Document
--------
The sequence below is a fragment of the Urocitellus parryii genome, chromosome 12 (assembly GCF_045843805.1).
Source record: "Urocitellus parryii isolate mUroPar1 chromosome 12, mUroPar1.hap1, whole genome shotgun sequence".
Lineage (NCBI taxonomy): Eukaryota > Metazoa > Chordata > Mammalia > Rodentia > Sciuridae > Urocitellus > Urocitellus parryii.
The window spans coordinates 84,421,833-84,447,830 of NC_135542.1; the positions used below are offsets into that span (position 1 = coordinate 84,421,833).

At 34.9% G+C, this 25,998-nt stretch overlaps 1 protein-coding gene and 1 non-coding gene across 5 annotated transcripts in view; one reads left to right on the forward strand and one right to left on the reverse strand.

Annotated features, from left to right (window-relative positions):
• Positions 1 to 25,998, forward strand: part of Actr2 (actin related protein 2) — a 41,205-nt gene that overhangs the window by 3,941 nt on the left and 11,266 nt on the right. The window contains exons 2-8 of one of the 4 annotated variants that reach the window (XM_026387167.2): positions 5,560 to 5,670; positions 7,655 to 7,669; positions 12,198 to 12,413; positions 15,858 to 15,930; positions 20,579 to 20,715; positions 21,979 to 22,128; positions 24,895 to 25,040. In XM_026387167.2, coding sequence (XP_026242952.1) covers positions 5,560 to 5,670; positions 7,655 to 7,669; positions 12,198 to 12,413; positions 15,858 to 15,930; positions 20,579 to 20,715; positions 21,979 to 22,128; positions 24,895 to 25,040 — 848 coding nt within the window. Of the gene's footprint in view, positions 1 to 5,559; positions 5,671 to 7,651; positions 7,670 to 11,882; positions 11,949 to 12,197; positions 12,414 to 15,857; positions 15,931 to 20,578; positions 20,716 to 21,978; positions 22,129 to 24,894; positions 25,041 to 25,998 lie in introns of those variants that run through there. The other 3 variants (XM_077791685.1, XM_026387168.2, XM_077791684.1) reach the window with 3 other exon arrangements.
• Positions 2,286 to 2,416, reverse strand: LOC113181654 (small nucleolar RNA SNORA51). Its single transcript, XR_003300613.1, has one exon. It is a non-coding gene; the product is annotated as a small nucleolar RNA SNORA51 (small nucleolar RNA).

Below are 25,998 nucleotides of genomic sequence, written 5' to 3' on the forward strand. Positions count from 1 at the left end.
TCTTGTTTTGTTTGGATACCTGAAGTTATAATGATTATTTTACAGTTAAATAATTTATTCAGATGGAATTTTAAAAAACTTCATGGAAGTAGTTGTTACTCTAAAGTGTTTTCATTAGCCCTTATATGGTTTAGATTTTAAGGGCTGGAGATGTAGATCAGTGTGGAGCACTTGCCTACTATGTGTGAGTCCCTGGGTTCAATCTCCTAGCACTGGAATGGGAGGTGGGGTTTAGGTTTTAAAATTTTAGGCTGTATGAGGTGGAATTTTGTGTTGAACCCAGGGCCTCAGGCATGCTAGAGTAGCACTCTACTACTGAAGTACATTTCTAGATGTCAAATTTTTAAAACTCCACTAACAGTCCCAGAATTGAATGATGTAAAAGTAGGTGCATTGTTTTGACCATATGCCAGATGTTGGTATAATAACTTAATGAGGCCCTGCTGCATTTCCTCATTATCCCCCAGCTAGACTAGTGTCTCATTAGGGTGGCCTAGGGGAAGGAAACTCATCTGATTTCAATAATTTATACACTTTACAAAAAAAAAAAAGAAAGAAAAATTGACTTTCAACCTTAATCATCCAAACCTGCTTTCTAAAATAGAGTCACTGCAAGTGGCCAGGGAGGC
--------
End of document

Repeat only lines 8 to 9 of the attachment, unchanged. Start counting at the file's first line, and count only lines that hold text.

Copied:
• Positions 2,286 to 2,416, reverse strand: LOC113181654 (small nucleolar RNA SNORA51). Its single transcript, XR_003300613.1, has one exon. It is a non-coding gene; the product is annotated as a small nucleolar RNA SNORA51 (small nucleolar RNA).

Below are 25,998 nucleotides of genomic sequence, written 5' to 3' on the forward strand. Positions count from 1 at the left end.